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May 2005
Shared material databases: The next chapter

John Tomblin, Ph.D., is the executive director of the National Institute for Aviation Research (NIAR) at Wichita State University in Kansas. For 10 years, he has worked in the area of general aviation material qualification and, primarily as chairman of NASA's Advanced General Aviation Transport Experiments (AGATE)

Posted on: 5/1/2005
High-Performance Composites

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John Tomblin

John Tomblin, Ph.D., is the executive director of the National Institute for Aviation Research (NIAR) at Wichita State University (Wichita, Kan.). For 13 years, he has worked in the area of material qualification, primarily as the chairman of NASA’s Advanced General Aviation Transport Experiments (AGATE) materials working group. In 2005, Tomblin established the National Center for Advanced Materials Performance (NCAMP). He also serves as the cochairman for the Data Review Working Group of Composite Materials Handbook 17 (CMH-17).

Unlike metals, whose properties can be known independent of the structures in which they are used, composite properties are to a significant extent determined as they are manufactured into a structure. The ratio of fiber and resin, orientations of fibers, the ply schedule, the selected fabrication process and process parameters all have their effect on the ultimate performance, which cannot be known until the part is cured and subsequently tested.

Historically, this fact has made the process of qualifying a composite material system for use on aircraft much more time consuming, difficult and expensive than qualifying metals. Each aircraft manufacturer had to conduct its own qualification process. Even if a "new" composite material was identical to one already approved for use on an aircraft built by another company, the fabrication techniques and testing processes used for the previous aircraft application were unknown and, therefore, could not be duplicated. The company was required to develop its own procedures for structural testing, manufacturing control and repair — a process that could consume up to five years and cost millions of dollars. While this was cumbersome for large commercial aircraft OEMs, it was relatively easy to cost-justify. But for the smaller general aviation manufacturer, the process imposed a huge penalty, driving up the cost of individual aircraft and ultimately limiting aircraft sales.

In recent years, NASA, the U.S. Federal Aviation Admin. (FAA) and the aerospace industry, through Military Handbook 17 (MIL-HDBK-17) and the NASA-conceived Advanced General Aviation Transport Experiments (AGATE) program, have worked together to reduce the qualification burden imposed on individual aircraft manufacturers. In my opinion, AGATE is one of the most successful public/private cost-sharing partnerships ever conceived, bringing together academia, the FAA, other government agencies and industry to develop affordable new technologies and accompanying industry standards and certification methods for airframe, cockpit and flight training systems for next-generation single-pilot, four-to-six seat, near all-weather light airplanes. One of the contract reports written for AGATE evolved into an FAA policy (Policy Statement Number ACE-00-23.613-01; Vol. 65, No. 114) and is referenced in composite aircraft presently being certified by the FAA and will have an impact on composite certifications of small aircraft in the future.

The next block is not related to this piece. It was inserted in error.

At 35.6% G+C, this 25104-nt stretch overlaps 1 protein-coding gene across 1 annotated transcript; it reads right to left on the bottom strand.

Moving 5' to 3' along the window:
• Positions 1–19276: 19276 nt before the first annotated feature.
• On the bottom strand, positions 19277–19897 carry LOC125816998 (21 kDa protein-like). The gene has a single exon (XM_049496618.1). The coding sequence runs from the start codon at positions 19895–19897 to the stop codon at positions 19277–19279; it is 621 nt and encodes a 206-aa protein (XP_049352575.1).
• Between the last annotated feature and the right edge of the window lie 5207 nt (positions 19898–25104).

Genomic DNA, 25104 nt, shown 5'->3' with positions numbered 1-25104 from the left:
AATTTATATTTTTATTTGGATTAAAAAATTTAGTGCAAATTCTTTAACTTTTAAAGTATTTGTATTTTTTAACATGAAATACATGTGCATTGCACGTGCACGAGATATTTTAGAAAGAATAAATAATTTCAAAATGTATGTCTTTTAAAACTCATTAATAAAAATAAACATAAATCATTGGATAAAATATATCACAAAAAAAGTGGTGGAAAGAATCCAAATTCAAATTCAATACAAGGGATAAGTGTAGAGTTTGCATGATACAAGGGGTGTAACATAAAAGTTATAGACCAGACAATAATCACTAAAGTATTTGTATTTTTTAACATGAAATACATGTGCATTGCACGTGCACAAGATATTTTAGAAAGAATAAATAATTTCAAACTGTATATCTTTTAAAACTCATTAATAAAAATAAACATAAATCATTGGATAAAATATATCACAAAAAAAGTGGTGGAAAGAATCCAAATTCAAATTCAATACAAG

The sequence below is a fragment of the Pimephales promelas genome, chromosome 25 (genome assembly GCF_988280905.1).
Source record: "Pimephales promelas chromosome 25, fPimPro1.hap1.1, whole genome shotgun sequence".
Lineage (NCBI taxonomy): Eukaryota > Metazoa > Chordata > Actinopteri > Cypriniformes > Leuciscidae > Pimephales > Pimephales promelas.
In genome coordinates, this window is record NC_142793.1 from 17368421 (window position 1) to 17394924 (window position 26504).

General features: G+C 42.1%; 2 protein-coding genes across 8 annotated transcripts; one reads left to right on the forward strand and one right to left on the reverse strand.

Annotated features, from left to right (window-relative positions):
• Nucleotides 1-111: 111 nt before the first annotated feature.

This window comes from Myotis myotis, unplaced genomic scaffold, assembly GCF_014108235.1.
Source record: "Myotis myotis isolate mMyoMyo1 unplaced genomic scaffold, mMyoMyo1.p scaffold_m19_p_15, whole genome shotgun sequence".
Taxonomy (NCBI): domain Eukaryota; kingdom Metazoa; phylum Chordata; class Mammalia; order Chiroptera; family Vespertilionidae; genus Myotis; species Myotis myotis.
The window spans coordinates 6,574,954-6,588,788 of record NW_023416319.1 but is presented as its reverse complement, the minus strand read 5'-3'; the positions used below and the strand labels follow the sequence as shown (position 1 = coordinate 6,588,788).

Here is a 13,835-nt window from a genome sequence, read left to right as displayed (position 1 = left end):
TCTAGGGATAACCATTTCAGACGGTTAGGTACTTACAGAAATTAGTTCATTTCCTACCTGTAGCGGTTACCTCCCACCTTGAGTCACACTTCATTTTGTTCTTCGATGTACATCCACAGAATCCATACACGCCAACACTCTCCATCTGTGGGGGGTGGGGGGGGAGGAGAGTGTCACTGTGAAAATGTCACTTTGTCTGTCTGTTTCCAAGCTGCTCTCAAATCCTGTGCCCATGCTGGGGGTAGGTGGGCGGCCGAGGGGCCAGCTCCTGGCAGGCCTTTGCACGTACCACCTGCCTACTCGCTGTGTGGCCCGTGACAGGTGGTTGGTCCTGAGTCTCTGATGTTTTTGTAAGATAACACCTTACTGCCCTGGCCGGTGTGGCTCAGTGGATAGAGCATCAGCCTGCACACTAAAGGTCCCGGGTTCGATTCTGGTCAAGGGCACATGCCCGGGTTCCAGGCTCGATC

The AGATE partners helped establish certification standards for composite materials and created a series of composite material databases that revolutionized the way in which they are certified and used on aircraft. The result was what is now known as the AGATE methodology, a more cost-effective concept that shifts the major responsibility for qualification and testing from the aircraft manufacturer to the material supplier. The latter works to pre-approve a material and creates material qualification databases that are then made available to aircraft manufacturers. Through these databases, a manufacturer can select an approved material without having to define and implement its own qualification procedures, since the materials in the database have been manufactured in accordance with material specifications, which impose control of the key physical, chemical and mechanical properties, and must be manufactured in accordance with a specification that controls key processing parameters. The manufacturer now must perform only a smaller subset of the tests originally used by the material supplier, to show that the company's manufacturing procedures produce properties substantially equivalent to those identified in the original data set.